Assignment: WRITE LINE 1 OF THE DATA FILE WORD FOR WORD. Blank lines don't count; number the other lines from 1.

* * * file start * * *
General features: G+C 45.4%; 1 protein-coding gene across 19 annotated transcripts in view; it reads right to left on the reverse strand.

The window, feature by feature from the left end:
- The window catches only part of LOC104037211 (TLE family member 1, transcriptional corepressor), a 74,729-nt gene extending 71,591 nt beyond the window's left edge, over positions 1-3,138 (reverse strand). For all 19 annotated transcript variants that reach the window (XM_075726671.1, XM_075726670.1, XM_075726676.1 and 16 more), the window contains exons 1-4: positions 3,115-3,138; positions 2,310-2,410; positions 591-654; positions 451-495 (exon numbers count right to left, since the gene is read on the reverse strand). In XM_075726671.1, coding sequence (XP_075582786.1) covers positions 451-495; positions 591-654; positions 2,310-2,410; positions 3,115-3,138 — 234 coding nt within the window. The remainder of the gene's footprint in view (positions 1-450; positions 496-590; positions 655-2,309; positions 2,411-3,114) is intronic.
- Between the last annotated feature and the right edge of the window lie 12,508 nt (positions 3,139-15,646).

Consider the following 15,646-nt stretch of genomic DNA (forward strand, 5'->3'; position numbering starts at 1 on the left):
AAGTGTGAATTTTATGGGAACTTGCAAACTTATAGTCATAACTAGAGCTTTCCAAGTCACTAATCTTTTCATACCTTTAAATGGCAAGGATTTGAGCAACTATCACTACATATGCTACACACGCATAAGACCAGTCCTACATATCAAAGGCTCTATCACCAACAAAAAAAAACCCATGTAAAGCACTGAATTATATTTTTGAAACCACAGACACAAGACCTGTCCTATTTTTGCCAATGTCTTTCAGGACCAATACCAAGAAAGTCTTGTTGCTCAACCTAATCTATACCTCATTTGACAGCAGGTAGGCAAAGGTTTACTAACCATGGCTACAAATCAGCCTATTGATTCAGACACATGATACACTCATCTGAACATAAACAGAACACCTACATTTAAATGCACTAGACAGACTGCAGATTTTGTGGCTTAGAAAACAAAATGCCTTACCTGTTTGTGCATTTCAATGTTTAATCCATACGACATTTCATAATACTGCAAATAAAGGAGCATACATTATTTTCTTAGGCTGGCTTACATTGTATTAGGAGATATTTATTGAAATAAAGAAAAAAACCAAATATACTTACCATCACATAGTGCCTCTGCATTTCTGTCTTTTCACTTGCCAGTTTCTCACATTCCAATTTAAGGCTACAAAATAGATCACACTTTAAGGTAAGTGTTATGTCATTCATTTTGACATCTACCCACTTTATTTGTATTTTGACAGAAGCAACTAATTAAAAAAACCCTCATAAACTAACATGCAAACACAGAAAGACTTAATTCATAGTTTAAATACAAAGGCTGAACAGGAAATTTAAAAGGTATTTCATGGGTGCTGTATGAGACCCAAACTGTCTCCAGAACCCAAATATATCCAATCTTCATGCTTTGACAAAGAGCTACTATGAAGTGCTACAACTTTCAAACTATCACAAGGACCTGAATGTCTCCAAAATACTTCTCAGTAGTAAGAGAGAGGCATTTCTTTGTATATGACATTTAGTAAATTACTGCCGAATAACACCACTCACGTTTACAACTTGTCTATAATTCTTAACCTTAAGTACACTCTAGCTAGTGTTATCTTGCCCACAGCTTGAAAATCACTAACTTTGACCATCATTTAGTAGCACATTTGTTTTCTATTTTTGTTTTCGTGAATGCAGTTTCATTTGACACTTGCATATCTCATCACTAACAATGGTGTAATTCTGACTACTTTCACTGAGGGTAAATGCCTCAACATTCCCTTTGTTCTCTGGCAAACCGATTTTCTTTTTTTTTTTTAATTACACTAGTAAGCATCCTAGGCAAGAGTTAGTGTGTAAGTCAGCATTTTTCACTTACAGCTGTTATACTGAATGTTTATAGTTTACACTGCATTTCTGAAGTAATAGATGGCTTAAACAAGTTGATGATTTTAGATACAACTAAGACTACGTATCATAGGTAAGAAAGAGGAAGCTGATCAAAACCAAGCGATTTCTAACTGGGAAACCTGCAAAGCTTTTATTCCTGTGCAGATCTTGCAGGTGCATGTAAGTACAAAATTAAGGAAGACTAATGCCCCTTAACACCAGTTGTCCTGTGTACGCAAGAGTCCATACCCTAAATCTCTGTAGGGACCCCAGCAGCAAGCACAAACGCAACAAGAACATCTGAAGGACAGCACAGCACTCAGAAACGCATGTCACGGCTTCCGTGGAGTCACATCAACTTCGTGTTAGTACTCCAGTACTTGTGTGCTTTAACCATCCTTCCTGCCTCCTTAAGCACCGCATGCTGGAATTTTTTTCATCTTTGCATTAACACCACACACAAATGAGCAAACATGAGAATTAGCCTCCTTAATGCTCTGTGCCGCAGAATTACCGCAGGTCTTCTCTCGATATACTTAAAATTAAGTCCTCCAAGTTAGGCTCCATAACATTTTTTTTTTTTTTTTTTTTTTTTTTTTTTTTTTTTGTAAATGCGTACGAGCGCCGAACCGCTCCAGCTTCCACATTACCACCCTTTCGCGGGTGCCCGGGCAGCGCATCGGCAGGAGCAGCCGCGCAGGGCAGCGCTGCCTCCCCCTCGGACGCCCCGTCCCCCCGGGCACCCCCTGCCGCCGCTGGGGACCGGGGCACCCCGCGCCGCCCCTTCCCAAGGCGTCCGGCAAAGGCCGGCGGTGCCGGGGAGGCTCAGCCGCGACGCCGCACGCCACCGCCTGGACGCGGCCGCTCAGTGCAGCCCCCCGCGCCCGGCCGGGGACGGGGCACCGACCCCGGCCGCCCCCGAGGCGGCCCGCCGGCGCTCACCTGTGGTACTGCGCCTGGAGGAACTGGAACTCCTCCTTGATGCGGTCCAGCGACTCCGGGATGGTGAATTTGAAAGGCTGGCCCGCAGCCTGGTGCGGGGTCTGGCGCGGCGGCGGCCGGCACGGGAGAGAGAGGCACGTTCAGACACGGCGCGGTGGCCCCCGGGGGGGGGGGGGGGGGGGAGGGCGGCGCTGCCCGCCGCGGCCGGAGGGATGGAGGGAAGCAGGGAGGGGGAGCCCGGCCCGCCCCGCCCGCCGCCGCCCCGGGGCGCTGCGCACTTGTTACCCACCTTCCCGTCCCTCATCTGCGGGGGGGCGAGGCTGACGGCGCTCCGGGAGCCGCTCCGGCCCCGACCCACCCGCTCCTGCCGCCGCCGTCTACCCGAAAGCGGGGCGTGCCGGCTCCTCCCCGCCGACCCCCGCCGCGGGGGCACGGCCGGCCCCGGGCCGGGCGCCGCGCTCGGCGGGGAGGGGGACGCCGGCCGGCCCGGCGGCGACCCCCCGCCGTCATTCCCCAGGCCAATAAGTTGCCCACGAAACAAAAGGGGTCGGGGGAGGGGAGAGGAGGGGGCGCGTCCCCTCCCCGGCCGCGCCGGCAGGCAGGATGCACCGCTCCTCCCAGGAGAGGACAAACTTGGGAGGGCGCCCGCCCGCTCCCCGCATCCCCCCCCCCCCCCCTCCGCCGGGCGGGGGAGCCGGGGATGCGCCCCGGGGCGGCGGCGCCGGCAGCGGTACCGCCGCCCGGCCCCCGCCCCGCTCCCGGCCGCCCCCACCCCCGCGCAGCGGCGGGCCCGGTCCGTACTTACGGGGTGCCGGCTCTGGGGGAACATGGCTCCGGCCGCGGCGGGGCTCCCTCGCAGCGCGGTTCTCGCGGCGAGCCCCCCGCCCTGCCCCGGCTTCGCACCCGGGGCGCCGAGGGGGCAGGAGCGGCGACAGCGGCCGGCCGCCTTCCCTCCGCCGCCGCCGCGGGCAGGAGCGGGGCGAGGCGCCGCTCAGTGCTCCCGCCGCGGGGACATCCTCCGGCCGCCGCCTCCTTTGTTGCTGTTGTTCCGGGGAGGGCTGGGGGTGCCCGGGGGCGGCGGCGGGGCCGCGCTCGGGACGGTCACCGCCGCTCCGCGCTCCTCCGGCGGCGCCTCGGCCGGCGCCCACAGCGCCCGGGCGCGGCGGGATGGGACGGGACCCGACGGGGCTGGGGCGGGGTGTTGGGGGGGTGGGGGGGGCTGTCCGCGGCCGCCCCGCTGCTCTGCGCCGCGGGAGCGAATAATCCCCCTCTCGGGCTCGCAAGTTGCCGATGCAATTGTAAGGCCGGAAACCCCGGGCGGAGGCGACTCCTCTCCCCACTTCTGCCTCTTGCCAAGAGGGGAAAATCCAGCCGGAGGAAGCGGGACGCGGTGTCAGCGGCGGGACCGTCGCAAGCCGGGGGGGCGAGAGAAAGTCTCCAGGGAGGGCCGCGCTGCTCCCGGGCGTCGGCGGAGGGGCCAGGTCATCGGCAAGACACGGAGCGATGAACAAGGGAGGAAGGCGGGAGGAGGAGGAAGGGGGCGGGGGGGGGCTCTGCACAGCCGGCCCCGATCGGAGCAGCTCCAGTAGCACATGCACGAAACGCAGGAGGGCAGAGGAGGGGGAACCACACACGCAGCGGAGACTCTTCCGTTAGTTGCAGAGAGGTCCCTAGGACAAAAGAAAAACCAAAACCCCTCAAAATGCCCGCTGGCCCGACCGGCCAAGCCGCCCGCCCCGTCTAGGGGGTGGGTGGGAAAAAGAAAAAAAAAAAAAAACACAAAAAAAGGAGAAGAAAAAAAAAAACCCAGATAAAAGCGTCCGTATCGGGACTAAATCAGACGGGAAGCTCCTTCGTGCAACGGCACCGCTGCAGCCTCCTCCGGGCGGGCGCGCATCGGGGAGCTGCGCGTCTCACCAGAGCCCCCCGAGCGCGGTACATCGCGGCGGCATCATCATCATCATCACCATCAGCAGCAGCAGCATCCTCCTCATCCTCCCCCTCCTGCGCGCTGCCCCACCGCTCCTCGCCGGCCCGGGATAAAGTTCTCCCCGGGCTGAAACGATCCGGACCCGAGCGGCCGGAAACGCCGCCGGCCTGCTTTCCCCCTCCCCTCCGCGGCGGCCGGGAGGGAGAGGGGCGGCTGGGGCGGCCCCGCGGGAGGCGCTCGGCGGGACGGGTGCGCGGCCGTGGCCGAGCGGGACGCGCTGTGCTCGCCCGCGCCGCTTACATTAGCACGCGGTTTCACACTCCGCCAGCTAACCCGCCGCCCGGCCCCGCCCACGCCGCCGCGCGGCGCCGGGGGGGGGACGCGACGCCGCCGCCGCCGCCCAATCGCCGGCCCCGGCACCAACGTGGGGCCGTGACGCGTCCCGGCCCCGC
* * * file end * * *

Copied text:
General features: G+C 45.4%; 1 protein-coding gene across 19 annotated transcripts in view; it reads right to left on the reverse strand.